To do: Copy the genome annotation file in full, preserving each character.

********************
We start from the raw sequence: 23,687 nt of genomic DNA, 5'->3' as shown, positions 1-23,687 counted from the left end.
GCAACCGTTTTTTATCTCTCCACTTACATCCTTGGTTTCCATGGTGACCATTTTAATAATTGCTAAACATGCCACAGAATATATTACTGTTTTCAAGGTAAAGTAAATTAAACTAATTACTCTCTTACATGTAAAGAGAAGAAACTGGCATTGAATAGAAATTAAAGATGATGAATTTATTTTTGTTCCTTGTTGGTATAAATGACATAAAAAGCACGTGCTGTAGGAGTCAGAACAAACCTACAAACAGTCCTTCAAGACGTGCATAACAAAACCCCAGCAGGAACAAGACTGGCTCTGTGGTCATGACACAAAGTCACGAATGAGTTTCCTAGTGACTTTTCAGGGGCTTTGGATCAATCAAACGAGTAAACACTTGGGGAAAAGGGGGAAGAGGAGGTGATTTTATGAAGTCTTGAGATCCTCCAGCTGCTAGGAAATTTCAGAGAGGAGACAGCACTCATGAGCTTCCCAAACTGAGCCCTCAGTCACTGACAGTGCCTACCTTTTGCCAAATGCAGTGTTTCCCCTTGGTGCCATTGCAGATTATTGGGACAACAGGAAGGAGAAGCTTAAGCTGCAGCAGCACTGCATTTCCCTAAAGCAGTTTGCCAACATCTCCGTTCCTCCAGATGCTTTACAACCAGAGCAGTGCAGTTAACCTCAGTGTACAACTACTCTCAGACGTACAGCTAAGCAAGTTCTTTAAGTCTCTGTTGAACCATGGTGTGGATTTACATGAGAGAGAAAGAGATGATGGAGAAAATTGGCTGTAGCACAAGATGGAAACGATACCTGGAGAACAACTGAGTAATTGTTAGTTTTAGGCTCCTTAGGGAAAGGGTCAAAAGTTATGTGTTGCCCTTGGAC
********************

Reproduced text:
We start from the raw sequence: 23,687 nt of genomic DNA, 5'->3' as shown, positions 1-23,687 counted from the left end.
GCAACCGTTTTTTATCTCTCCACTTACATCCTTGGTTTCCATGGTGACCATTTTAATAATTGCTAAACATGCCACAGAATATATTACTGTTTTCAAGGTAAAGTAAATTAAACTAATTACTCTCTTACATGTAAAGAGAAGAAACTGGCATTGAATAGAAATTAAAGATGATGAATTTATTTTTGTTCCTTGTTGGTATAAATGACATAAAAAGCACGTGCTGTAGGAGTCAGAACAAACCTACAAACAGTCCTTCAAGACGTGCATAACAAAACCCCAGCAGGAACAAGACTGGCTCTGTGGTCATGACACAAAGTCACGAATGAGTTTCCTAGTGACTTTTCAGGGGCTTTGGATCAATCAAACGAGTAAACACTTGGGGAAAAGGGGGAAGAGGAGGTGATTTTATGAAGTCTTGAGATCCTCCAGCTGCTAGGAAATTTCAGAGAGGAGACAGCACTCATGAGCTTCCCAAACTGAGCCCTCAGTCACTGACAGTGCCTACCTTTTGCCAAATGCAGTGTTTCCCCTTGGTGCCATTGCAGATTATTGGGACAACAGGAAGGAGAAGCTTAAGCTGCAGCAGCACTGCATTTCCCTAAAGCAGTTTGCCAACATCTCCGTTCCTCCAGATGCTTTACAACCAGAGCAGTGCAGTTAACCTCAGTGTACAACTACTCTCAGACGTACAGCTAAGCAAGTTCTTTAAGTCTCTGTTGAACCATGGTGTGGATTTACATGAGAGAGAAAGAGATGATGGAGAAAATTGGCTGTAGCACAAGATGGAAACGATACCTGGAGAACAACTGAGTAATTGTTAGTTTTAGGCTCCTTAGGGAAAGGGTCAAAAGTTATGTGTTGCCCTTGGAC